overlooking pyengana dairy factory farm with our purchased milk and cheddar cheese in north east tasmania


We were very sceptical on the topic of the ‘Little Blue Lake’, as we have finally become part of the new digital age. Learning all there is to know about photo editing… well at least that exaggerating colours is as easy as swiping right on Tinder, we wondered how blue it really is.

the extremely turquoise blue lake due to high aluminium levels known as the little blue lake in north east tasmania

What a surprise! This is a completely un-colour graded shot of the Little Blue Lake and as you can see, an absolute stand out turquoise nature makes this little old lake one like no other. High levels of Aluminium found in the Lake are the cause of this bright blue. The colour is even more exaggerated by the surrounding almost white sandstone cliffs.

On exploring the perimeter, many signs were found stating the dangers of swimming in the highly polluted water, along with treading carefully along the edge of the crumbling cliffs. Even though we found evidence that people had in fact gone swimming here, we didn’t take that risk. Perhaps nothing would come of such an adventure, but who really wants to take that chance? You may exit with no side effects BUT, you may walk out supporting an extra limb… We aren’t telling you what to do, however, maybe save that swim for the beach.

drinking coffee at the little blue lake in north east tasmania, admiring the bright blue tinge created by aluminium in water


If there is but one road you cannot miss in North East Tasmania, it’s Jacobs Ladder. We had no idea of its existence in all our research for what to do in the North East. Lucky one of Dylan’s friends saw it on good old Instagram and told us just before it was too late, literally!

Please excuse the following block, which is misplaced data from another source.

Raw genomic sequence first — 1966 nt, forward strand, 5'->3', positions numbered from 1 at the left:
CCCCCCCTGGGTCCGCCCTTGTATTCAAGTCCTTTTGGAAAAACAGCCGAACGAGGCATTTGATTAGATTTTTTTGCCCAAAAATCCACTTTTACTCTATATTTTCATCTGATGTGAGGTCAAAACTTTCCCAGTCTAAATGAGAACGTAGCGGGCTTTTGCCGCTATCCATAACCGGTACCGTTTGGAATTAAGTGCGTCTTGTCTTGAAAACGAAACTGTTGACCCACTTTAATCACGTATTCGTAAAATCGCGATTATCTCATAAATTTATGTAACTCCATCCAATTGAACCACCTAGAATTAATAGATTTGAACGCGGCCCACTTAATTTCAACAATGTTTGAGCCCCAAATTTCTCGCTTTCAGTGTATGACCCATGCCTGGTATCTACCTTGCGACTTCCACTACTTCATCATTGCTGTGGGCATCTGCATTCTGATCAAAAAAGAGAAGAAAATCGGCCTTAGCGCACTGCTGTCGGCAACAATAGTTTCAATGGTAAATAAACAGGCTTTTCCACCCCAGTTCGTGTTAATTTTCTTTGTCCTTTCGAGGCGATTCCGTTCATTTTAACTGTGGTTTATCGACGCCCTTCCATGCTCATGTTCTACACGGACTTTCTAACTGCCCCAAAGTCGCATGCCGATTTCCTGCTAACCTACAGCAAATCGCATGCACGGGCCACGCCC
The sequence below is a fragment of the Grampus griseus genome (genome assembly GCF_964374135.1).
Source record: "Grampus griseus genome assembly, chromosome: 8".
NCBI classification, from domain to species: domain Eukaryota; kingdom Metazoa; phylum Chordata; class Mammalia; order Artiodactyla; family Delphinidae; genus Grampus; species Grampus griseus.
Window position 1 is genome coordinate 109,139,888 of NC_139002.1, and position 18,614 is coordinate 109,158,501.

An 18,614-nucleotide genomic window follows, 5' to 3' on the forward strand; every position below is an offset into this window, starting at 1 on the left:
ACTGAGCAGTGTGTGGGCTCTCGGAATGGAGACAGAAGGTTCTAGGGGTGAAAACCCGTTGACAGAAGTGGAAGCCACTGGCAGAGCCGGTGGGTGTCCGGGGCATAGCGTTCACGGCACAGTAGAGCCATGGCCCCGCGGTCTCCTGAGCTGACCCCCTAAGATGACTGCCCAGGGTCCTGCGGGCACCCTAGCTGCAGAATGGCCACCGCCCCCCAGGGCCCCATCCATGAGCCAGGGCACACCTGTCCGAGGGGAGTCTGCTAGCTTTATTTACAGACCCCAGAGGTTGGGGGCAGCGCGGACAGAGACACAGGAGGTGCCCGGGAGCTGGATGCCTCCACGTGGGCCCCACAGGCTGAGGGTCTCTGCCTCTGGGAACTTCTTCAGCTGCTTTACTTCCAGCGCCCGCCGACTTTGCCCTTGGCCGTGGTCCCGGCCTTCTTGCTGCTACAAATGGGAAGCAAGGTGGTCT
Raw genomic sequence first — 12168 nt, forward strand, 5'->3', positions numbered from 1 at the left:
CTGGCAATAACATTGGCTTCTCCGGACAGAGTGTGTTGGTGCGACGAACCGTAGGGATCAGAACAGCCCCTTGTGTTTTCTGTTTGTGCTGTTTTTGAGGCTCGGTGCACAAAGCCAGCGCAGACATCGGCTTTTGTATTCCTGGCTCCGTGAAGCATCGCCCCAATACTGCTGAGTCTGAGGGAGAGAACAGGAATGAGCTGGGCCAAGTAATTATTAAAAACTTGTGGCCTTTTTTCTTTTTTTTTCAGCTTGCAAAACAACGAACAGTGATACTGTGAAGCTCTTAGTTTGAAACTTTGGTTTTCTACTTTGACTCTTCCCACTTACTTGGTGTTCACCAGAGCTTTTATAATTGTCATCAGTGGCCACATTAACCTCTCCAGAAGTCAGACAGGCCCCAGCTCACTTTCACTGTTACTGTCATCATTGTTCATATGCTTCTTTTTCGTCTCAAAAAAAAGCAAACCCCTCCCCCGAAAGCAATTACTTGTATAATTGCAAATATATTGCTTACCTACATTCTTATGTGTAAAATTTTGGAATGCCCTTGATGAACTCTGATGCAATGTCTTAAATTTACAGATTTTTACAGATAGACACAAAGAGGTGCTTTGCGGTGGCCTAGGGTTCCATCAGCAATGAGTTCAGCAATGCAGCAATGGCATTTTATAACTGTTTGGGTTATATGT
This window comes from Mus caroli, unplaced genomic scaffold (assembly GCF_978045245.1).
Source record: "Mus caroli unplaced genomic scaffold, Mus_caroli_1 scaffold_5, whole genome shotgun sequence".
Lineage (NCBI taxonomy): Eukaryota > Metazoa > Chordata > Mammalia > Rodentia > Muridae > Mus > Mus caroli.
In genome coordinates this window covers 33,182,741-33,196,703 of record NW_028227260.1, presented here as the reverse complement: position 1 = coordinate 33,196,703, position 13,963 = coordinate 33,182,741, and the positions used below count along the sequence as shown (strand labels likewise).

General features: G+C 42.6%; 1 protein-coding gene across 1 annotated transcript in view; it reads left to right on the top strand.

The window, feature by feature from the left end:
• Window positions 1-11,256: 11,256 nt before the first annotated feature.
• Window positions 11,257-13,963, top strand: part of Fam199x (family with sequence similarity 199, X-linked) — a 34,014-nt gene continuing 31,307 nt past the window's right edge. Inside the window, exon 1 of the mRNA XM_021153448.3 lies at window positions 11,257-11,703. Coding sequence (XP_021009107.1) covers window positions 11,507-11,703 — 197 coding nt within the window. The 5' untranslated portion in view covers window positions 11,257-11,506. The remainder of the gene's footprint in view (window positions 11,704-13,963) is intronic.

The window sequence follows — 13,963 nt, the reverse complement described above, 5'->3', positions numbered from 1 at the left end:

standing at the peak of jacobs ladder in north east tasmania overlooking the trecherous dirt road up the mountain side

Alright, let’s start with a funny story. Picture this. It’s New Years Day, we’re feeling a little sorry for ourselves and decide to drive up Jacob’s Ladder for breakfast – it’s a hot day and we’ve been told its cooler up there, they weren’t lying! – Everything is going splendidly, the view is incredible, the weather is fresh and our bellies are full. Time to fly the drone for the first time on this trip. Just as we get into position for that perfect Insta photo, the wind picks up and the cliff edge interferes with the drone software. Poor little Sparky has a spaz attack and kamikaze’s himself straight into the rocks. Bye Bye Sparky.

Broken DJI Spark Drone after crashing in the Ben Lomond National Park in North East Tasmania

After a moment of silence for one of our beloved comrades, we had no choice but to carry on with our welcomed detour. We continue marvelling over the epic switchbacks creating the dangerous road below, before deciding to visit one of Tasmania’s only two Ski Resorts… we told you it was cold up here.

Following the road further into the Ben Lomond Plateau, you will be greeted by cute chalets and lodges at the base of Tasmania’s only Ski Resort that is chairlift accessible. There you will find several short hikes leading across the mountain top – assuming you’re here in summer – and some rock climbing. Although you’d have to be pretty badass to hold on to these freezing rock faces in alpine conditions!

As stated before, we were feeling very sorry for ourselves and were in no shape to attack any of these hikes… or rock climb for that matter. A quick wander through the ski village, planning where our little chalet would be was all we could muster.

Wandering through Ben Lomond Ski Village in North East Tasmania


What could be better than a beautiful river running through the lush green countryside? When that lush green countryside is littered with vineyards, HEAVEN! Tamar Valley is one of the most popular destinations in Tasmania for wine. As is common for most of this state, these wineries are best known for their Pinot Noir, Chardonnay and Sparkling. Which were all pretty darn delicious we must say.

tamar ridge winery overlooking the beautiful tamar valley in north east tasmania

You won’t be able to miss them, the signs are everywhere. Just a word of advice? Don’t go on a public holiday. We were stinging to go to the Beautiful Isle Winery that had been suggested by Three Cuts Gin – a must visit distillery located at Tamar Ridge Winery – but they were unfortunately closed New Year’s Eve. How rude!